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Occupy Fights For Cher's Right to Say F**k on TV

Can six people actually be considered a protest?

TheWrap.com generously applied the protest label to a tiny group of Occupy Wall Street protesters railing against the right to cuss on the small screen.

The Supreme Court began hearing arguments today about censorship issues pertaining to television, highlighted by cases like Cher’s use of the “F” word on a 2002 Billboard music telecast. And those uniquely fragrant Occupy Wall Street types were there to lend some moral clarity to the debate.

About half a dozen protestors were in front of the court yelled slogans like: “You can kill people half a world away, but you can’t say ‘fuck….'”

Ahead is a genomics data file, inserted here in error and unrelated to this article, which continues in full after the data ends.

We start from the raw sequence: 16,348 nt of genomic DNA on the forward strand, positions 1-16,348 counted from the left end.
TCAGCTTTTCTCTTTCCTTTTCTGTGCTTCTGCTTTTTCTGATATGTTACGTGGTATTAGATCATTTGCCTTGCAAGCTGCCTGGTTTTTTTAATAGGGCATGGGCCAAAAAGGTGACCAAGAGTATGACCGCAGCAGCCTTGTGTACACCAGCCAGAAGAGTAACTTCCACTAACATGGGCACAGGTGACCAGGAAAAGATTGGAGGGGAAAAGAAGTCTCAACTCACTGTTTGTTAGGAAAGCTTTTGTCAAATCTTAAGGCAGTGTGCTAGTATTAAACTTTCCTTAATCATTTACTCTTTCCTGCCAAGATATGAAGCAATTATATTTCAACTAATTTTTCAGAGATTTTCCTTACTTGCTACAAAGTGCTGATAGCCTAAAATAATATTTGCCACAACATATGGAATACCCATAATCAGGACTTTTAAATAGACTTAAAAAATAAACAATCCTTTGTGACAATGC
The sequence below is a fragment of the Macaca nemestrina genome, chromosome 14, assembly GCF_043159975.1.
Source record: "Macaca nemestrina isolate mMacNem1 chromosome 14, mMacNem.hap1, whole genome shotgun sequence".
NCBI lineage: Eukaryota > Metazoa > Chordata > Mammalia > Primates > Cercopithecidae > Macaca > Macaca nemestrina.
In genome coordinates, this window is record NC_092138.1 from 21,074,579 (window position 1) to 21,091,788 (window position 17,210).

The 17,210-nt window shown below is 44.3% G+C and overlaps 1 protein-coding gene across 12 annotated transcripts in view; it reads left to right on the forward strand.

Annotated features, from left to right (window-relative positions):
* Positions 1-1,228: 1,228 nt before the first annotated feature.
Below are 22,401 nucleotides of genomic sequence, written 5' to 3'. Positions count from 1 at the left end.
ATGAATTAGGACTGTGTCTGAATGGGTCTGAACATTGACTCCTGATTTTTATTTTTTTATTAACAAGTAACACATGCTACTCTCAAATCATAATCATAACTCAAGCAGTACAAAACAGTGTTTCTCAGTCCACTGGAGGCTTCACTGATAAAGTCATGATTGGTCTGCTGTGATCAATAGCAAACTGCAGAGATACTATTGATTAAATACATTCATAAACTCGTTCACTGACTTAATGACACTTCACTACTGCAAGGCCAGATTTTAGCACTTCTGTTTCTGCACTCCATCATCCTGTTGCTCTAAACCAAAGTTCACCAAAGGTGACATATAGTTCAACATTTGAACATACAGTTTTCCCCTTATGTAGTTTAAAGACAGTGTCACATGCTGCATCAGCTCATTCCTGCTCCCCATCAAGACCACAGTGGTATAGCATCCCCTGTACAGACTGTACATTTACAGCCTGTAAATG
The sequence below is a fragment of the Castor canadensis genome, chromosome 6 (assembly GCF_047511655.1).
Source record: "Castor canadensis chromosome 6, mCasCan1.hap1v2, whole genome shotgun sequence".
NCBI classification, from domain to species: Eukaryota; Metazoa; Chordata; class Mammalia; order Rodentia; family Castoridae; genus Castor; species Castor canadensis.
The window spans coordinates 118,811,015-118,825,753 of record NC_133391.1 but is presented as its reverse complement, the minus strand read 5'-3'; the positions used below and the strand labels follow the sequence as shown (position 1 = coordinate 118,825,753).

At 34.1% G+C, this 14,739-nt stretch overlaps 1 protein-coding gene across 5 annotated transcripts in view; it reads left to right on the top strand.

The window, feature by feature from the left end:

Meanwhile, inside the building, the justices wrestled with whether the FCC has the constitutional right to enforce rules prohibiting obscene language and nudity on broadcast television and radio.

If the Occupy censorship movement swells, and who thinks it won’t, the next event could see a baker’s dozen protesters fighting the censorship loving one percent.

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